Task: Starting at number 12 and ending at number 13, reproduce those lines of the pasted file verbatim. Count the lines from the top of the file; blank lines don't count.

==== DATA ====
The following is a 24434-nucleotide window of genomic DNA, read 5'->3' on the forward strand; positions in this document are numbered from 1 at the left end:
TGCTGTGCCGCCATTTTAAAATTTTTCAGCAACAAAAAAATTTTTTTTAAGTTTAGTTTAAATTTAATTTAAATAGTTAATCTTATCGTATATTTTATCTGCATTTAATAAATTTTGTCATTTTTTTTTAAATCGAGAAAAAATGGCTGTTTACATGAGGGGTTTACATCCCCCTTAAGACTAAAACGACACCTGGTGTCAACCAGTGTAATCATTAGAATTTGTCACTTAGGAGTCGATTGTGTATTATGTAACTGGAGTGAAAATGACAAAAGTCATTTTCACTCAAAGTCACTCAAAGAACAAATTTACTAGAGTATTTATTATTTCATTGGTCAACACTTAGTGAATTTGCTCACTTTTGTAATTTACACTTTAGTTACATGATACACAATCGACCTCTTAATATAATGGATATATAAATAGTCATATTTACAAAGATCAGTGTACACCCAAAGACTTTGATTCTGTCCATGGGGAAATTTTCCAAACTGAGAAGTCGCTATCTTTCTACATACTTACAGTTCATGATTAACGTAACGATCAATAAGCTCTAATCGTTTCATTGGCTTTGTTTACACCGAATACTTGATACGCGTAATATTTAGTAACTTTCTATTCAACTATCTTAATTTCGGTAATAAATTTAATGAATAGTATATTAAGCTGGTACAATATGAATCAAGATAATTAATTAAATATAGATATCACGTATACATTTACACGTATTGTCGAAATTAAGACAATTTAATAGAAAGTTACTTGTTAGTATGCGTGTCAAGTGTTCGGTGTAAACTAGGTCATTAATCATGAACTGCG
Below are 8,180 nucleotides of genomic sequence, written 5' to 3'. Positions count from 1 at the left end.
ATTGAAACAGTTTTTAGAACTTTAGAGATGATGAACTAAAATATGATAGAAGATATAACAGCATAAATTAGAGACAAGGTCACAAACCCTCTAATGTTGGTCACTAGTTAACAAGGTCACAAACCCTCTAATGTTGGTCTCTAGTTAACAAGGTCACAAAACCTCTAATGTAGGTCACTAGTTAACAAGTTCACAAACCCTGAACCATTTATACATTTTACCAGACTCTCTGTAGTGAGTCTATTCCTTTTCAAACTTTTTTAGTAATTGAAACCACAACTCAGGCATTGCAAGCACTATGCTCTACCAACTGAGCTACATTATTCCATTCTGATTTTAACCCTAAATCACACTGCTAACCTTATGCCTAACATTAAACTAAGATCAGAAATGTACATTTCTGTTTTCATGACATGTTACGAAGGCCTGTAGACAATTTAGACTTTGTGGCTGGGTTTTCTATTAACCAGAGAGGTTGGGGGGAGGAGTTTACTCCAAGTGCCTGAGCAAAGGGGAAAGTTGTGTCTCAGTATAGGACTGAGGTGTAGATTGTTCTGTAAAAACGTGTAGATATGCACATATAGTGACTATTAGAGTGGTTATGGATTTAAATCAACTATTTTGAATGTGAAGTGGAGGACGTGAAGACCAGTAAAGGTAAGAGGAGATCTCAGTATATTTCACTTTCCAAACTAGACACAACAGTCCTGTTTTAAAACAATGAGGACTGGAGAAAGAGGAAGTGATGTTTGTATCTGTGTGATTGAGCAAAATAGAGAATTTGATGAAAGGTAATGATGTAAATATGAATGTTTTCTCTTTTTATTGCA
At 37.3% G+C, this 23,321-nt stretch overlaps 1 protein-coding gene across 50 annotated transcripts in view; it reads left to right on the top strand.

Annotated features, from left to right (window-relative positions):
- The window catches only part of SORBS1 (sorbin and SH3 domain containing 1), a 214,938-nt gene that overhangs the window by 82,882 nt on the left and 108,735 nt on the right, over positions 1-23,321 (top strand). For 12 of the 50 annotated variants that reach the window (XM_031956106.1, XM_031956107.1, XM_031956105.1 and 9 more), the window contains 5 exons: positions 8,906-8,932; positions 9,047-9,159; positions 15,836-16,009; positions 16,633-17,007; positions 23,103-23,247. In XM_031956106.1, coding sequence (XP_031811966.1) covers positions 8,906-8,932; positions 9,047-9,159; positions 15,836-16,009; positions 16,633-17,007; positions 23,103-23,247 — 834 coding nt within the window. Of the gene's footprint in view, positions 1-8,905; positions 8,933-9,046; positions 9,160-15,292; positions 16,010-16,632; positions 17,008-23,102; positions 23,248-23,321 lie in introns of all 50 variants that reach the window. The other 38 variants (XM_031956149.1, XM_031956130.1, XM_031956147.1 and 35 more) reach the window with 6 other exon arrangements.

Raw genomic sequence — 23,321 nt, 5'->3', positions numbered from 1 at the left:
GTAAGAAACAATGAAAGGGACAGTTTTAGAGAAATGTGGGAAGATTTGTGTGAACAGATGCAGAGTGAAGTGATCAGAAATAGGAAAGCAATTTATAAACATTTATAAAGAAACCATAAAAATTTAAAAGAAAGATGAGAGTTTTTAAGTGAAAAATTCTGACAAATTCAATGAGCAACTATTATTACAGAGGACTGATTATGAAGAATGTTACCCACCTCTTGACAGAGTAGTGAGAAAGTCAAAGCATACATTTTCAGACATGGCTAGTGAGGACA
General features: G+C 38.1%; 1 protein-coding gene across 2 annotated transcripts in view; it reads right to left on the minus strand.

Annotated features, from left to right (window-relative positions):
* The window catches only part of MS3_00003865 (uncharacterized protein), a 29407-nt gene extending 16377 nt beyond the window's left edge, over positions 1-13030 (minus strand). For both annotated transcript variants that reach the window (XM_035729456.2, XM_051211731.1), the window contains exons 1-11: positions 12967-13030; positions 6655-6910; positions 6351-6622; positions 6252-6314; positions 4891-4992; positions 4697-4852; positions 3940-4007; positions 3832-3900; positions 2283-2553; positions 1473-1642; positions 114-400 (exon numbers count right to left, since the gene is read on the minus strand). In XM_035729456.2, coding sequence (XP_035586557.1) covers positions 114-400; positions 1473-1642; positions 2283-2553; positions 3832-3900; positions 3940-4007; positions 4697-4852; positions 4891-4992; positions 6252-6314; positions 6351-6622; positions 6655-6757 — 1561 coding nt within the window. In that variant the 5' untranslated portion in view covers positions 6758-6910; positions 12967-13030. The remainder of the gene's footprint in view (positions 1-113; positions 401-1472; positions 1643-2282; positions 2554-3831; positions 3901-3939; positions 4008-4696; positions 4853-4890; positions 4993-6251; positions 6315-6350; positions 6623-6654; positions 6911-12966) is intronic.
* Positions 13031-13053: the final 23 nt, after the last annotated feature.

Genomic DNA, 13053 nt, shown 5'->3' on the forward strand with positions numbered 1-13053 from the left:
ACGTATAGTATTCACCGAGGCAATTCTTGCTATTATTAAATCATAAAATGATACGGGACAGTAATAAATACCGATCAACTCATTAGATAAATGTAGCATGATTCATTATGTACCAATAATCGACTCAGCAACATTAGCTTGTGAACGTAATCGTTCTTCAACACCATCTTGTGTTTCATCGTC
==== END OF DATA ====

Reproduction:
* The window catches only part of MS3_00003865 (uncharacterized protein), a 29407-nt gene extending 16377 nt beyond the window's left edge, over positions 1-13030 (minus strand). For both annotated transcript variants that reach the window (XM_035729456.2, XM_051211731.1), the window contains exons 1-11: positions 12967-13030; positions 6655-6910; positions 6351-6622; positions 6252-6314; positions 4891-4992; positions 4697-4852; positions 3940-4007; positions 3832-3900; positions 2283-2553; positions 1473-1642; positions 114-400 (exon numbers count right to left, since the gene is read on the minus strand). In XM_035729456.2, coding sequence (XP_035586557.1) covers positions 114-400; positions 1473-1642; positions 2283-2553; positions 3832-3900; positions 3940-4007; positions 4697-4852; positions 4891-4992; positions 6252-6314; positions 6351-6622; positions 6655-6757 — 1561 coding nt within the window. In that variant the 5' untranslated portion in view covers positions 6758-6910; positions 12967-13030. The remainder of the gene's footprint in view (positions 1-113; positions 401-1472; positions 1643-2282; positions 2554-3831; positions 3901-3939; positions 4008-4696; positions 4853-4890; positions 4993-6251; positions 6315-6350; positions 6623-6654; positions 6911-12966) is intronic.
* Positions 13031-13053: the final 23 nt, after the last annotated feature.